Casey McCall and Dan Rydell are sports anchors and best friends. At "Sports Night", their nightly cable program, the two display their unique talent and skills in reporting up-to-the-minute... See full summary »
Presidential advisers get their personal lives hopelessly tangled up with professional duties as they try to conduct the business of running a country. Fictional Democratic President Josiah "Jed" Bartlet suffers no fools, and that policy alienates many. He and his dedicated staffers struggle to balance the needs of the country with the political realities of Washington, D.C., working through two presidential terms that include countless scandals, threats and political scuffles, as well as the race to succeed Bartlet as the leader of the free world. Written by
Won the Best Drama Series Emmy in each of its first four seasons. See more »
Characters repeatedly refer to the lectern in the press briefing room as the podium. The podium is the raised platform on which the lectern and speakers stand. See more »
This guy's walkin' down a street when he falls in a hole. The walls are so steep he can't get out. A doctor passes by and the guy shouts up, "Hey you! Can you help me out?" The doctor writes a prescription, throws it down in the hole, and moves on. Then a priest comes along and the guy shouts up, "Father, I'm down in this hole; can you help me out?" The priest writes out a prayer, throws it down in the hole and moves on. Then a friend walks by. "Hey, Joe, it's me. Can ya help me out?" And the ...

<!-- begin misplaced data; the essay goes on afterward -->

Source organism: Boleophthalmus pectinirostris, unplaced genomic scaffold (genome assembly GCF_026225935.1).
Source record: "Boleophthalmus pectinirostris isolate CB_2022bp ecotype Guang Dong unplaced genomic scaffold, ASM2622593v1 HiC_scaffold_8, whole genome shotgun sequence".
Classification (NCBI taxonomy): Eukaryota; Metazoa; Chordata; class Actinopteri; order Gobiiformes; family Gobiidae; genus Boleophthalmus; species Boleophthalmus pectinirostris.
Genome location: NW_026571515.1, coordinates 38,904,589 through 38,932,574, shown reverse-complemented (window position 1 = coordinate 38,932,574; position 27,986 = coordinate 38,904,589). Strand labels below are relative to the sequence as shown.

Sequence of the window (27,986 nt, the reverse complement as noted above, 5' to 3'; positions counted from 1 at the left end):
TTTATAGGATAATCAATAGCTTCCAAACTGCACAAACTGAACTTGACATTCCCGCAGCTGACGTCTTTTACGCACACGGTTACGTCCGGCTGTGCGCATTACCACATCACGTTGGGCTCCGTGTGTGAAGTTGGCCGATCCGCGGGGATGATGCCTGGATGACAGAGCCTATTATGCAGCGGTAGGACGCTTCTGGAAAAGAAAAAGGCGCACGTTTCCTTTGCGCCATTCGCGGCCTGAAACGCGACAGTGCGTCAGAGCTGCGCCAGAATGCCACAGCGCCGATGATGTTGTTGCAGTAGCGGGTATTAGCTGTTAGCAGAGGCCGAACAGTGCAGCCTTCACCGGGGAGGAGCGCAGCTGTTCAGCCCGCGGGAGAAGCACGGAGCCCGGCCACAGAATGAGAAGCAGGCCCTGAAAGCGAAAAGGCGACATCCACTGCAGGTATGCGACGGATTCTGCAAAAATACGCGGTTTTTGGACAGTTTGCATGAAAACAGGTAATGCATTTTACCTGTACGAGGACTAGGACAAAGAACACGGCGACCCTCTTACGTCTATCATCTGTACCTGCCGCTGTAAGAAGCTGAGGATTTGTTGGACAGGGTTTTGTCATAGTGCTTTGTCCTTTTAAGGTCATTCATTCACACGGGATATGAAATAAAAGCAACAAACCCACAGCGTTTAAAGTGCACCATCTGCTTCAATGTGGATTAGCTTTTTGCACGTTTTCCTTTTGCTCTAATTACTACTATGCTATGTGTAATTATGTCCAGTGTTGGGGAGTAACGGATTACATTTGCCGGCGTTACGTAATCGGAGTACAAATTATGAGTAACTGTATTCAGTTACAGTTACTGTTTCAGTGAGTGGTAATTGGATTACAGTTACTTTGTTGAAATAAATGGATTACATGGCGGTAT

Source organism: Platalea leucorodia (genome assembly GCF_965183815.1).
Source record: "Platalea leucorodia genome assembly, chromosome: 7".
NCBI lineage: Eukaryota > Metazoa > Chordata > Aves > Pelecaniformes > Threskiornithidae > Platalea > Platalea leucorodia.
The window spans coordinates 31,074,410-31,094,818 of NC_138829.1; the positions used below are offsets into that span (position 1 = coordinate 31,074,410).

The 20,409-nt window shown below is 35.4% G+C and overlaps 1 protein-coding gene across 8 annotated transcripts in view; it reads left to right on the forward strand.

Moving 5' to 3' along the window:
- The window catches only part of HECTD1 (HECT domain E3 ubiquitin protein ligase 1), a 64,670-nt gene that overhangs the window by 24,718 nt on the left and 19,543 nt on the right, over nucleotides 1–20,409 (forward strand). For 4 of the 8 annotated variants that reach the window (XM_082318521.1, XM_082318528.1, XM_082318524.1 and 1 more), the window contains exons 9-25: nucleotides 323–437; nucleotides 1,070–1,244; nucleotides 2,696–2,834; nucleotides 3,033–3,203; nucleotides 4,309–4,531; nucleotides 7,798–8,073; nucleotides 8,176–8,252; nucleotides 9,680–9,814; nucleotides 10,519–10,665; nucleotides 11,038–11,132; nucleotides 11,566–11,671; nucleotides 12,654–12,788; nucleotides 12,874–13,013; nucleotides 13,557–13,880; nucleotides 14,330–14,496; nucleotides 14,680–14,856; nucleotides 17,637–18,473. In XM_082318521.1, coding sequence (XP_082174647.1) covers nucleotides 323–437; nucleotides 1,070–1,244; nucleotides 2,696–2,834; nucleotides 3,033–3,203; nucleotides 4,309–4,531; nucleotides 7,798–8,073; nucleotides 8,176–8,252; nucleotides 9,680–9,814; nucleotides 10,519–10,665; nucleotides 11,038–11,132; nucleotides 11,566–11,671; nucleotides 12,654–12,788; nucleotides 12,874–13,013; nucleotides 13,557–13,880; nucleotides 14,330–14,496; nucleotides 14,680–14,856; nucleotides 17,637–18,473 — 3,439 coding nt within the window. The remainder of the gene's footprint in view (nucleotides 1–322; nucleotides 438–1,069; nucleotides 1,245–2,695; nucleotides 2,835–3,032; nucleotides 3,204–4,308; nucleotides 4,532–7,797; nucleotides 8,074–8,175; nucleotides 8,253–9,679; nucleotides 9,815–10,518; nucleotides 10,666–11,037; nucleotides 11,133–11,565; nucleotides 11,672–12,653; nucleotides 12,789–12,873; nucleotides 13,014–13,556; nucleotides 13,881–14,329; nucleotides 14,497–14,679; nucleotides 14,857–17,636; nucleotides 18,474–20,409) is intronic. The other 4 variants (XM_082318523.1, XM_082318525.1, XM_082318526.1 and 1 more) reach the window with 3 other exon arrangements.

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The special post-9/11 episode was broadcast without the regular opening credits. Instead, the episode began with the cast, out of character, speaking about the episode, followed by credits on a black screen. See more »
I couldn't get into the West Wing when it began its run. The people spoke too quickly, I didn't get most of the references, and where the heck were they powerwalking to? I just didn't get it. After an episode or two, I just forgot about it.
On a recent weekend, though, I heard the pilot was being broadcast and thought I'd give it a try. Watching this show from the beginning - and being able to see episodes over again - makes all the difference. This time, I realized that I wasn't *supposed* to understand what they were referring to right out of the gate; it would be explained before the episode ended. After watching the pilot, I also realized that unlike most TV shows, The West Wing episodes are visual manifestations of great books. Both force the viewer to ask questions, challenging simple answers, refusing to provide easy, fixed-in-60-minutes situations, and providing sudden, unexpected plot twists.
As excellent as the actor's performances are, it's the writing that makes the show so good. It doesn't shy away from moral ambiguity, it rarely takes the easy way out, and it compels you to believe in your government despite all the reasons it gives you to despair of it.
Some might think that only jingoistic supernationalists enjoy the West Wing, but neither of those words describe me. I feel very comfortable questioning the decisions my government makes, and I appreciate how the West Wing has broadened my understanding of how it operates. For that reason alone, it deserves the accolades it receives. It's one of the best shows in the history of television.
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